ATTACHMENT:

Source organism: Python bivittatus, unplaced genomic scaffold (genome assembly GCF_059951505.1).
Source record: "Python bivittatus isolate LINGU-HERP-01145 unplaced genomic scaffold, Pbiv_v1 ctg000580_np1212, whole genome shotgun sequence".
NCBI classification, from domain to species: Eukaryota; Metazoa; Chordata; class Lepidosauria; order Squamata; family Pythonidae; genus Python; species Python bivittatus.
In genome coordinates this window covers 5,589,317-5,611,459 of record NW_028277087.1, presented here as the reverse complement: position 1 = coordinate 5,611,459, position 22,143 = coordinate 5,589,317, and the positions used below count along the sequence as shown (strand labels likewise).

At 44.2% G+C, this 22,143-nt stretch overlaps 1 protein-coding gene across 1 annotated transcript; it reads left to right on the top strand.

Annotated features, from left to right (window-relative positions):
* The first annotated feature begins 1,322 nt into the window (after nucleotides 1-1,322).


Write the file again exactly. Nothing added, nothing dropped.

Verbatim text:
Source organism: Python bivittatus, unplaced genomic scaffold (genome assembly GCF_059951505.1).
Source record: "Python bivittatus isolate LINGU-HERP-01145 unplaced genomic scaffold, Pbiv_v1 ctg000580_np1212, whole genome shotgun sequence".
NCBI classification, from domain to species: Eukaryota; Metazoa; Chordata; class Lepidosauria; order Squamata; family Pythonidae; genus Python; species Python bivittatus.
In genome coordinates this window covers 5,589,317-5,611,459 of record NW_028277087.1, presented here as the reverse complement: position 1 = coordinate 5,611,459, position 22,143 = coordinate 5,589,317, and the positions used below count along the sequence as shown (strand labels likewise).

At 44.2% G+C, this 22,143-nt stretch overlaps 1 protein-coding gene across 1 annotated transcript; it reads left to right on the top strand.

Annotated features, from left to right (window-relative positions):
* The first annotated feature begins 1,322 nt into the window (after nucleotides 1-1,322).